Wilderness is a place for asking unsettling questions. Questions like,”Why am I here? Why do I feel the way I do?”, “Where am I going?” Or even, “What does being a disciple of Jesus actually mean?”
I’m concerned with the dizzying pace people are living in order to avoid loneliness. People often teeter on the edge of insecurity, rattled by broken families, confusion about one’s purpose, and constantly picking up pieces of their Humpty Dumpty lives… They feel helpless in repairing their shattered families, they feel self-conscious, inundated by unrealistic personas where people compare themselves to others best version of themselves on social media. And to top it off, the fear-mongering of modern media which only cares to fuel people’s anxieties so they can get into your pocketbooks, leaves us tumbling around in a river of opinions. We secretly wonder, “Who should I trust?”
Wilderness experiences are truly a reset button to the frozen screen of your overheating mind.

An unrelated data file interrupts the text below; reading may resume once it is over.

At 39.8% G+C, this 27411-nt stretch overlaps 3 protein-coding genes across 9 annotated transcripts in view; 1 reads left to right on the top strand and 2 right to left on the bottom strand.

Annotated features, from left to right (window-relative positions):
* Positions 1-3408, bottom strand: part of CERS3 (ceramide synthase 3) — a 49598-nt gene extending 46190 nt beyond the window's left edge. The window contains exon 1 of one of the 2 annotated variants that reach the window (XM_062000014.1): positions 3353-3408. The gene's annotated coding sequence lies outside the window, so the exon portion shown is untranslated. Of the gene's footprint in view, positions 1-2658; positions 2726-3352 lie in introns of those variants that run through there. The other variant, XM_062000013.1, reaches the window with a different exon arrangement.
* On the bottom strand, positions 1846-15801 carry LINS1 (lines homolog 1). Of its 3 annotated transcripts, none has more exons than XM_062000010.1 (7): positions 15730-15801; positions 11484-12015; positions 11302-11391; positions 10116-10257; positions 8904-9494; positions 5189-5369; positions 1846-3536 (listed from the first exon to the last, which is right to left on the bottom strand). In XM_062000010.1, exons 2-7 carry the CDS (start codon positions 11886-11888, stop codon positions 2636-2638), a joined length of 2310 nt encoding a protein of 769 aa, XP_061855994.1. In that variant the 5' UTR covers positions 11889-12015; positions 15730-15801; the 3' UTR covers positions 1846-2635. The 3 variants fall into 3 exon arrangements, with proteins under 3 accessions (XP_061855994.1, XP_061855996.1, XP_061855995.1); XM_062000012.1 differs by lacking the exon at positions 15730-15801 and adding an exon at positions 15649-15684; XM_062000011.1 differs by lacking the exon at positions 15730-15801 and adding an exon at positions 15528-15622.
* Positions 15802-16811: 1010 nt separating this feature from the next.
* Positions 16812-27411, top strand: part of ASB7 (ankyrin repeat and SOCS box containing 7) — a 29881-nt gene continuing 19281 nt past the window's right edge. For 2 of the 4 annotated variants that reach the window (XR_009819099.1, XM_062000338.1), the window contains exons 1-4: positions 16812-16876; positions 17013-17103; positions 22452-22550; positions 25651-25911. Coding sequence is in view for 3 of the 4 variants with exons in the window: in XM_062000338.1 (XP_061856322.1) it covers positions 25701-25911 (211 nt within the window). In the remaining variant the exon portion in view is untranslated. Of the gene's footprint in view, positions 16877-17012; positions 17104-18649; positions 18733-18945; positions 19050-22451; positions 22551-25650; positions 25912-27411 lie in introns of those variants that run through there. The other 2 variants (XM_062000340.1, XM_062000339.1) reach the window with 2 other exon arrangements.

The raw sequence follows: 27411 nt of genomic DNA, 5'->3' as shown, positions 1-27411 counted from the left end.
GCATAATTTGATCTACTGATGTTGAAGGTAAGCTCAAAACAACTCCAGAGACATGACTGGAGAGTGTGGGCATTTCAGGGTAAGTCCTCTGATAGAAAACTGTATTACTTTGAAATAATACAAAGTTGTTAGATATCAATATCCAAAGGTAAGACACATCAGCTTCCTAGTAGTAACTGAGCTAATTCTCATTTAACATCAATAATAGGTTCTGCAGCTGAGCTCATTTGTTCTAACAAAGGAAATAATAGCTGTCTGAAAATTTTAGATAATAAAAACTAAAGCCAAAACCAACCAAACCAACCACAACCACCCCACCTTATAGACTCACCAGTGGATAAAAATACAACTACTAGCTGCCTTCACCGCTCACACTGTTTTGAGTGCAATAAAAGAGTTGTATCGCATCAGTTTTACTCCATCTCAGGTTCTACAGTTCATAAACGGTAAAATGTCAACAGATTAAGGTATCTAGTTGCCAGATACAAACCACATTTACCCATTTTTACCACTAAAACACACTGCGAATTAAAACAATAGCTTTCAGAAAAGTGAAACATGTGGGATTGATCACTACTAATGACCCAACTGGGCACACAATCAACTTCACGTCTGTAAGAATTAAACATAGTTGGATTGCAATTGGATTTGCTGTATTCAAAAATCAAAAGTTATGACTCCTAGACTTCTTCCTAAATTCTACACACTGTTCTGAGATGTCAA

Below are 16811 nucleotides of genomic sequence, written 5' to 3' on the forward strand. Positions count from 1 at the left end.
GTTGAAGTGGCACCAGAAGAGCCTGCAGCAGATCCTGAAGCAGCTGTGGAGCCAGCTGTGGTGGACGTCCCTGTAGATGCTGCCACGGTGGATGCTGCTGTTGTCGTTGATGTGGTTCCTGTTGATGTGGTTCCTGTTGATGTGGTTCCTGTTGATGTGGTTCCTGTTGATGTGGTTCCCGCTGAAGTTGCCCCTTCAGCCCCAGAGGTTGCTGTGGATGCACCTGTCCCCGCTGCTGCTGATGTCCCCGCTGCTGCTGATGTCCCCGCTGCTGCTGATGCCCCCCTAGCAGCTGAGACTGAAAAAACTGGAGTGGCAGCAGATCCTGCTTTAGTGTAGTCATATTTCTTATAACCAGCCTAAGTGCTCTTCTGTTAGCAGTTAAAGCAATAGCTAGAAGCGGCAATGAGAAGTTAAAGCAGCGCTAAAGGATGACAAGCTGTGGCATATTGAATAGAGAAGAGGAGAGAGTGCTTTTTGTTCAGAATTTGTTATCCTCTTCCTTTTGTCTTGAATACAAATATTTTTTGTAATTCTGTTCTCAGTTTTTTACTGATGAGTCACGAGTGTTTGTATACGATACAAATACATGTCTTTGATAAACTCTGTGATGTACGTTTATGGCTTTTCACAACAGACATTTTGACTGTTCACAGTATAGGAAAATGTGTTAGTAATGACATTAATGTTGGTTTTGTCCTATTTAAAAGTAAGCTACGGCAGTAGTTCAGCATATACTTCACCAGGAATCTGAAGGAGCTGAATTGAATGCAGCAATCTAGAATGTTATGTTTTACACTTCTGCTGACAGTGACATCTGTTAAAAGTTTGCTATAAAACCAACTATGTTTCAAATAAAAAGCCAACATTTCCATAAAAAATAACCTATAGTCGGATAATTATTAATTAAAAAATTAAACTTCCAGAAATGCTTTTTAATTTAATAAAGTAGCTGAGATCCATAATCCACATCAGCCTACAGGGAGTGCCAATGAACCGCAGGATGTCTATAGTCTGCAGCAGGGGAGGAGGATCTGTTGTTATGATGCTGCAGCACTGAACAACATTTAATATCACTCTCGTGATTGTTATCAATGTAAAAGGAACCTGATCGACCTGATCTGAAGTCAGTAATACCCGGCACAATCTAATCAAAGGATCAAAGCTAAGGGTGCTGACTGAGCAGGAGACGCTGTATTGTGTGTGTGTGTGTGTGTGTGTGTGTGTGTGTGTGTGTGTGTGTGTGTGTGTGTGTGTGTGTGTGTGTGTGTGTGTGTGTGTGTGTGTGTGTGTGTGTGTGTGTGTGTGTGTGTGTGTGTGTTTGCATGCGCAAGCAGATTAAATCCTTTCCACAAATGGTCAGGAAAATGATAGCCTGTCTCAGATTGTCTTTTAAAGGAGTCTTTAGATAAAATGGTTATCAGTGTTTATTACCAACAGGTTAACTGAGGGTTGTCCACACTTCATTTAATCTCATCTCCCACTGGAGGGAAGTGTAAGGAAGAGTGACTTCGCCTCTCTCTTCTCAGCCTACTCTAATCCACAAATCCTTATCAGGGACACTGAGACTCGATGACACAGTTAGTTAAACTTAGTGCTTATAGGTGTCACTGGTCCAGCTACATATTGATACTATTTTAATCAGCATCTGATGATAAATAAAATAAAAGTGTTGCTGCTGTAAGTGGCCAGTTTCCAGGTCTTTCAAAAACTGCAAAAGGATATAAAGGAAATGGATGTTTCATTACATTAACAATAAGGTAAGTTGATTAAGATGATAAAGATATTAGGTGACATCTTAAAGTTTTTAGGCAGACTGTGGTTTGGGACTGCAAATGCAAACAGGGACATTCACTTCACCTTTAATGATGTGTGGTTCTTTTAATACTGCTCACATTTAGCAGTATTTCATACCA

The Wilderness Reset Button
Wilderness experiences are truly a reset button to the frozen screen of your overheating mind. Intentional time in the wilderness is not an escape, it’s actually much more powerful than that. We escape when we feel out of control. We bail, we move on, we dismiss things altogether in order to regain control. Yet these are all coping mechanisms that take your soul in reverse. Coping mechanisms don’t solve any problems, they just get us through the day. Wilderness experiences on the other hand are not an escape. They are a saving grace. Wilderness inspires your soul by mirroring to it a higher standard for which you were created. When you are gazing on the pristine beauty of untrammeled wilderness, when you are sitting around a meal where there is nowhere else to go, your soul begins to taste a higher quality of life.